When the Museum opened in 1951, it included a “Glass Reference Library” which was to be the world’s “library of record” on glass and glassmaking, open and accessible to the public. The original collection numbered about 2,000 volumes.
Today, the Juliette K. and Leonard S. Rakow Research Library (named in honor of two of its major supporters) has more than 400,000 books and paper-based artifacts related to glass. Thanks to the Library’s strong reputation, artists, collectors, and other institutions continually donate archives and collections, and the Library has recently upgraded its collection area to accommodate growth.
Earlier this year, the library staff implemented a compact shelving solution: units that sit on a carriage and move back and forth easily with the turn of a handle, creating more efficiency in the use of space.
Also the shelving can be tailored to meet specific collection needs, allowing improvements to the way materials are stored. For instance, jumbo rare books are now laid flat on their own individual shelves which pull out, lessening the need to handle the objects.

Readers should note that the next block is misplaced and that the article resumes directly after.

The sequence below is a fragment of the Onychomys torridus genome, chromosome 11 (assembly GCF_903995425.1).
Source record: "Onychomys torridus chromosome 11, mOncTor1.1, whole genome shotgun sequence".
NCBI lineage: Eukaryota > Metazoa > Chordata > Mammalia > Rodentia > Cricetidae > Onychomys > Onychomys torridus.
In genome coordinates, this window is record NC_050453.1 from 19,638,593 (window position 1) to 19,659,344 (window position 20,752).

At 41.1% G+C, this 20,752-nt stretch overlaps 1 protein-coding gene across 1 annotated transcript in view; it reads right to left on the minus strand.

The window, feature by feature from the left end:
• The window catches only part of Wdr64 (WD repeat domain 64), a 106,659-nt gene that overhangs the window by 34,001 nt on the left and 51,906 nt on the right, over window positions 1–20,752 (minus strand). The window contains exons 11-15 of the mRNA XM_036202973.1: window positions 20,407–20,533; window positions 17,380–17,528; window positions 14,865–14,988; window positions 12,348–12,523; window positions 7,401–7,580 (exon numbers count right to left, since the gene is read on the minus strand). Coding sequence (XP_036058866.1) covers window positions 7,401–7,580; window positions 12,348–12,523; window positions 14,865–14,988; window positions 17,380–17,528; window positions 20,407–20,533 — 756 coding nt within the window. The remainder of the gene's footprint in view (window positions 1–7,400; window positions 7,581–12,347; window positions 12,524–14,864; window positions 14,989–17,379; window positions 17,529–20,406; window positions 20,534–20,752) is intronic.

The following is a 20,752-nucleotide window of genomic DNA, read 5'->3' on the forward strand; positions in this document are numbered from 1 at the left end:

During construction, all materials in the area had to be temporarily moved. The library staff started at the end of 2007 to prepare the collection for the move. In October 2009, Naglee Fine Arts moved the materials – a nine-day process.
Special raised rubber flooring was used in the space; each tile had been sent to Canada to be covered with a special epoxy that would not emit gasses harmful to the collection. Railings were laid down, and the entire space sealed. The Library took the opportunity to also upgrade environmental controls.
The collection began to move back in early May; the move was complete by June 4. Much of the collection is installed, but work still continues.
The library believes that, when the compact shelving is fully reinstalled with the current collection, it will still offer a growth capacity of 300 percent.